Marilyn Day, Plaintiff, Appellee, v. J. Brendan Wynne, D.o., Inc., Defendant, Appellant, 702 F.2d 10 (1st Cir. 1983)Annotate this Case
Argued Jan. 31, 1983. Decided March 8, 1983
Robert J. Quigley, Jr., Providence, R.I., with whom Higgins, Cavanagh & Cooney, Providence, R.I., was on brief, for defendant, appellant.
Guy J. Wells, Providence, R.I., with whom Gunning, LaFazia & Gnys, Inc., Providence, R.I., was on brief, for plaintiff, appellee.
Before ALDRICH, BOWNES and BREYER, Circuit Judges.
BAILEY ALDRICH, Senior Circuit Judge.
On July 25, 1974 plaintiff Marilyn Day sustained a broken leg as a result of an accident while a guest in an automobile driven by one Finck in the state of Rhode Island. She was treated by Dr. J. Brendan Wynne, an employee and officer of J. Brendan Wynne, D.O., Inc., a Rhode Island professional corporation. It was a difficult break, an oblique fracture with angulation, and Dr. Wynne advised plaintiff as to two methods of repair. She chose a closed reduction procedure that would result in no scarring, requiring contact to be maintained with a long leg cast while knitting. The procedure did not turn out well. The end result was a bowing of the leg, and a one inch shortening.
Plaintiff sued Finck in the Rhode Island state court. She testified in the present case that she was living in California and that her attorney advised her that $25,000 was the maximum available under Finck's insurance policy. On May 24, 1979 she gave Finck a general release in return for $22,000, discharging "said payor ... from all claims and demands arising out of ... an accident which happened on or about the 26th day of July 1974."
Meanwhile, in July, 1978 plaintiff sued defendant J. Brendan Wynne, D.O., Inc. for malpractice in the United States District Court for the District of Rhode Island. By that time Dr. Wynne had taken employment at the Philadelphia College of Osteopathic Medicine. Pursuant to an order of court on July 25, 1978, counsel made service of process on the corporation by certified mail, return receipt requested, addressed to J. Brendan Wynne, D.O., at the College. An affidavit of compliance was filed, but counsel neglected to file with the court the return receipt card. Counsel did receive such a card; however, the signature was difficult to read and did not appear to be that of Dr. Wynne. Defendant having filed no response to the complaint, plaintiff filed an affidavit of failure to plead and application for entry of default on May 26, 1981, together with the return receipt card. Default was entered and a copy mailed to Dr. Wynne. Defendant then filed a motion to set aside the default, asserting that process had never been received. When this motion was granted, defendant moved to dismiss the action for lack of service. That motion was denied.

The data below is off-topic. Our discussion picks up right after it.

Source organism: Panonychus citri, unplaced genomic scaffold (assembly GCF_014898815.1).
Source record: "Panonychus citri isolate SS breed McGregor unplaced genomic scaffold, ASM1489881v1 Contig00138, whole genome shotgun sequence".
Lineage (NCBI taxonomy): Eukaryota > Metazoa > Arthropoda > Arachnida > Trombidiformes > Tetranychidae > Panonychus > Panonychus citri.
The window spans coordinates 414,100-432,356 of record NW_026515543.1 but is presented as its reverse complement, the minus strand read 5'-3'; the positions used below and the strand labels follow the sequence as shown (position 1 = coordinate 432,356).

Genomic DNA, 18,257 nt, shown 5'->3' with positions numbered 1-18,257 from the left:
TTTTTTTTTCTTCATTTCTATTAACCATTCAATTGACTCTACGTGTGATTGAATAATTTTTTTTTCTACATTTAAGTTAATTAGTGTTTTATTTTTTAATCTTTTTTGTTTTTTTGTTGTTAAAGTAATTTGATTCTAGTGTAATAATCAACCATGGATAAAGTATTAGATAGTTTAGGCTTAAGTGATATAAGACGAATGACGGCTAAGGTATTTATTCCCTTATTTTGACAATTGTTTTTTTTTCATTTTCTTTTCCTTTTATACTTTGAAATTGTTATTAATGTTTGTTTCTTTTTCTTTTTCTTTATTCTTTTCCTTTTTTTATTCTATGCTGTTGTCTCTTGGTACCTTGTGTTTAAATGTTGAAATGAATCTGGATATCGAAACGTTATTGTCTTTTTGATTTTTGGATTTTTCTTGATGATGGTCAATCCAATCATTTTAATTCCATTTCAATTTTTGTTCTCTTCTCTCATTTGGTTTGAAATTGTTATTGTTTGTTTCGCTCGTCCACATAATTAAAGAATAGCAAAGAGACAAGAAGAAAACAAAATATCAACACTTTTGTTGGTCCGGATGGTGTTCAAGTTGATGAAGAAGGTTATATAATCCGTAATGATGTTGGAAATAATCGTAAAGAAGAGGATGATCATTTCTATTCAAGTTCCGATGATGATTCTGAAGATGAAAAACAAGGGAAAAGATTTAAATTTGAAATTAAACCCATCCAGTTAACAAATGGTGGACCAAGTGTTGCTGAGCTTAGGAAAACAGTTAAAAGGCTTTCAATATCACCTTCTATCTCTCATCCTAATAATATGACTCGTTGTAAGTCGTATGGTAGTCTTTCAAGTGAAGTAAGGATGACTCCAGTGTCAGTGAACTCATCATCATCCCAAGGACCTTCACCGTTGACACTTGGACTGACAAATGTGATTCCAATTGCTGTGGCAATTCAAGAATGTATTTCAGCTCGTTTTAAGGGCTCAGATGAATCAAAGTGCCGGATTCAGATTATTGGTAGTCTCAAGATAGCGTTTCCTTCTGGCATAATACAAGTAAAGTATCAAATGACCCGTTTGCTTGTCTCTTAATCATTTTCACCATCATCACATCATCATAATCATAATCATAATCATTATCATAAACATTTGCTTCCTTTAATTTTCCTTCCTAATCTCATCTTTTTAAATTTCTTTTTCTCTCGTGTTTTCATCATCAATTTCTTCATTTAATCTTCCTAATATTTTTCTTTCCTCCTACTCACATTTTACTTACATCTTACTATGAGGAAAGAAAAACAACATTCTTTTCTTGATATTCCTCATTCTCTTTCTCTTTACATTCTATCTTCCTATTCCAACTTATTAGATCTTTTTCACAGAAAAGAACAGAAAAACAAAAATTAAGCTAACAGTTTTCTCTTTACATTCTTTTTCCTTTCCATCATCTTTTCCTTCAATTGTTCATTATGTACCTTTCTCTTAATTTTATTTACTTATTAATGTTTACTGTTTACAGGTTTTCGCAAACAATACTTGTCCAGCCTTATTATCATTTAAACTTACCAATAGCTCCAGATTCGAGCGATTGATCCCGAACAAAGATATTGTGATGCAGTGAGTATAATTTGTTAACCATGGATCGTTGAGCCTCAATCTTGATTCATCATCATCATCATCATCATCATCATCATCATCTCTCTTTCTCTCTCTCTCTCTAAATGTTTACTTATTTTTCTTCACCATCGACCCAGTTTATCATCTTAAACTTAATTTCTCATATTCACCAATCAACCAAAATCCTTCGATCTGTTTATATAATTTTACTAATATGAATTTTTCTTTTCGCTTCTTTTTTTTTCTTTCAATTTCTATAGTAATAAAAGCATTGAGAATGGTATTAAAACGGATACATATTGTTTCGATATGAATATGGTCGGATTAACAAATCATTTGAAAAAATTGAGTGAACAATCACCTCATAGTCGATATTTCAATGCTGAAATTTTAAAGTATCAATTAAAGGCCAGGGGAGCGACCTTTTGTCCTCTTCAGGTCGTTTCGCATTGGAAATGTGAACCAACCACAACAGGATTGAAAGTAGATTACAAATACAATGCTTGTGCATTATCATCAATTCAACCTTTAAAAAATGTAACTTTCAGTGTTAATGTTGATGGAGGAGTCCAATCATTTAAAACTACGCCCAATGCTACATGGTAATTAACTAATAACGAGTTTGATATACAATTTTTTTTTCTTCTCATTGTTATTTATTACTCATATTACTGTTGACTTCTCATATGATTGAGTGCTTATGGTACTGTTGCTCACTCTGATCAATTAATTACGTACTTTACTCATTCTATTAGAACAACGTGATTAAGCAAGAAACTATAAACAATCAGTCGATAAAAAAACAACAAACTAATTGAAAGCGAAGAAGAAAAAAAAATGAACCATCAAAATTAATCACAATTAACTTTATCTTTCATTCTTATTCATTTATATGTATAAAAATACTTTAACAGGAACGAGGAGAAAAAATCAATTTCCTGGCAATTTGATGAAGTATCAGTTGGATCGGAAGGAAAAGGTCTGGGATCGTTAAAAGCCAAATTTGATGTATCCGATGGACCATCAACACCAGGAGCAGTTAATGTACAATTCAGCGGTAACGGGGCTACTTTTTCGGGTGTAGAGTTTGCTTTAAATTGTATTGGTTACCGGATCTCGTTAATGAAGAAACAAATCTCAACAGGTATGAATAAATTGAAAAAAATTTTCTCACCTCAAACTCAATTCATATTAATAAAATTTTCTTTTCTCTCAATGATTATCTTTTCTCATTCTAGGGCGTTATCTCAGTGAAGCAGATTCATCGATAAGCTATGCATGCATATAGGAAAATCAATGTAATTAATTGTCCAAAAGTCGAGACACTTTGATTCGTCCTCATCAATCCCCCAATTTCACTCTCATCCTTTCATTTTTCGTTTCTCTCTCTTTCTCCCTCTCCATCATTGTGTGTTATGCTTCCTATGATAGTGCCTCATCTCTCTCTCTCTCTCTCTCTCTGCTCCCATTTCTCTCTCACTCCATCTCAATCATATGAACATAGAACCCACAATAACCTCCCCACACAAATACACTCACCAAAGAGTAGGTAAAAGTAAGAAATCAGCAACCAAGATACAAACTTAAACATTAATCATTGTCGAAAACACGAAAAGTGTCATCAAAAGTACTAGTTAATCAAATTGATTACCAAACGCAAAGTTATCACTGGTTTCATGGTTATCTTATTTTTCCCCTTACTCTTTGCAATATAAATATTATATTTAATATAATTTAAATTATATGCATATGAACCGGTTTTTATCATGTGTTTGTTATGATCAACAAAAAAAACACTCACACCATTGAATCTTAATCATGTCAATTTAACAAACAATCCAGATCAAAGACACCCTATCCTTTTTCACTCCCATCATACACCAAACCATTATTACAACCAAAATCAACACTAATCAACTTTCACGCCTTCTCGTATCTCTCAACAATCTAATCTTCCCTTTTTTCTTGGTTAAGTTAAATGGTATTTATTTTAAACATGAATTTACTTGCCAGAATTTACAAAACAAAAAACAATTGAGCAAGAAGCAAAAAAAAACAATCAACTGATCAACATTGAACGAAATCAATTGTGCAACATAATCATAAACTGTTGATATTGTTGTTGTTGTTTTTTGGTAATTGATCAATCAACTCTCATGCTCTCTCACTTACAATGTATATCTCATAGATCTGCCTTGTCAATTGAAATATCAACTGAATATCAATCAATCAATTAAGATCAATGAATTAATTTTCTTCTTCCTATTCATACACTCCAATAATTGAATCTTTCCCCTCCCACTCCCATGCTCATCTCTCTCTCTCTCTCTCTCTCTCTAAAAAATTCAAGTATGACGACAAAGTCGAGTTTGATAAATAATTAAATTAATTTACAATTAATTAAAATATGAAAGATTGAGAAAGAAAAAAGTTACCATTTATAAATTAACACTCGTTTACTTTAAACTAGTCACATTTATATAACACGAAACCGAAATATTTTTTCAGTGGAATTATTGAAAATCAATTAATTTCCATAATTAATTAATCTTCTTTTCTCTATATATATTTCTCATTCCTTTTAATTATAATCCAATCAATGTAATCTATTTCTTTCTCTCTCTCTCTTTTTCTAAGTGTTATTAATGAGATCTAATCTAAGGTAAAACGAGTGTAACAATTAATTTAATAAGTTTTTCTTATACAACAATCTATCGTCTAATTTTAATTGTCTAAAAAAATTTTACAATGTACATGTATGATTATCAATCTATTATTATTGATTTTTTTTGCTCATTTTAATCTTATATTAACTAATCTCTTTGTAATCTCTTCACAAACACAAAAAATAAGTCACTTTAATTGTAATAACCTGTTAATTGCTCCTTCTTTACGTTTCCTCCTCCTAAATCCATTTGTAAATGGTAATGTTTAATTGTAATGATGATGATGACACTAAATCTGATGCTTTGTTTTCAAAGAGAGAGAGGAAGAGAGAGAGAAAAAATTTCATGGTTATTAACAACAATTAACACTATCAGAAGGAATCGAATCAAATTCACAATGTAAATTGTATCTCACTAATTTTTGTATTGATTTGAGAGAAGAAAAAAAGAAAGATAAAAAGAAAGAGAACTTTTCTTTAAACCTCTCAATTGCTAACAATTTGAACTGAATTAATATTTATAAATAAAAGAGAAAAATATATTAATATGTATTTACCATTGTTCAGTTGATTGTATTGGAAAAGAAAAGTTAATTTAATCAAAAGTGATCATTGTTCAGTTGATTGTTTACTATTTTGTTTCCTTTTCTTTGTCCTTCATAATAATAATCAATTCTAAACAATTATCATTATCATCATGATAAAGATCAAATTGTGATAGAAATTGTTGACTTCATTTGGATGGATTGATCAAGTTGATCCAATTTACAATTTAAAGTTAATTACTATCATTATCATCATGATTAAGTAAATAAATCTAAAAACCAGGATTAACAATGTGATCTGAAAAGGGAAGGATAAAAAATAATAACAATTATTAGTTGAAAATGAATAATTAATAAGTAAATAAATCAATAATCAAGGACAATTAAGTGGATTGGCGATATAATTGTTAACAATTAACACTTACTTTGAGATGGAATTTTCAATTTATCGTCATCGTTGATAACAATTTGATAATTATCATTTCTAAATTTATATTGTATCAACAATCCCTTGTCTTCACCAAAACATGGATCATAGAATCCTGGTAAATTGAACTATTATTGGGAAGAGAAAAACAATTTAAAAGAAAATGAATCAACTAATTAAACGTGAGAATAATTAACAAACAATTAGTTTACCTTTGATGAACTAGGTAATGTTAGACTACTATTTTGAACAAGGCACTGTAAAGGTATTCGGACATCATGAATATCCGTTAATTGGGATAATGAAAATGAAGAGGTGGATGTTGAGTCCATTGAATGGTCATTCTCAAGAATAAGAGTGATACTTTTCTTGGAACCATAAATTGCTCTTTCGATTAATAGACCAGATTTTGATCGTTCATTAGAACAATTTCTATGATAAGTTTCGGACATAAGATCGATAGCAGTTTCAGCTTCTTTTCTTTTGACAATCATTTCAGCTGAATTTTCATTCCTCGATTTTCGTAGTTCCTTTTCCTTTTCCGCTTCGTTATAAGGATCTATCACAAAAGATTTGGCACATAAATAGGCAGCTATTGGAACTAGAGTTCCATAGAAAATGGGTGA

On this appeal defendant presses the motion to dismiss, asserts error in the court's refusal to direct a verdict in its favor on the basis of the release, and makes various other complaints. We affirm.
While it is oversimplistic to state that the purpose of process is simply to notify the defendant of the commencement of the action, notice, constitutionally, is the primary purpose. Mullane v. Central Hanover Bank & Trust Co., 1950, 339 U.S. 306, 314-15, 70 S. Ct. 652, 657-58, 94 L. Ed. 865; Milliken v. Meyer, 1940, 311 U.S. 457, 463, 61 S. Ct. 339, 342, 85 L. Ed. 278. Indeed, as the Court indicated in these opinions, due process requires only a procedure that is reasonably calculated to achieve notice, and, if such is adopted, successful achievement is not necessary. Thus, where a foreign defendant who was doing business within the state was sent process by registered mail, return receipt requested (and received back), but who denied actual receipt of the letter, due process was held satisfied. See Jardine, Gill & Duffus, Inc. v. M/V CASSIOPEIA, D. Md., 1981, 523 F. Supp. 1076. It may well be that that case is correct, but certainly there could be no constitutional question here when, after actual notice, the court leaned over backwards by permitting defendant to remove the default. Cf. York v. Texas, 1890, 137 U.S. 15, 11 S. Ct. 9, 34 L. Ed. 604. No real claim was made that the order itself was not complied with, and thus, in the absence of any constitutional problem, the motion to dismiss was properly denied.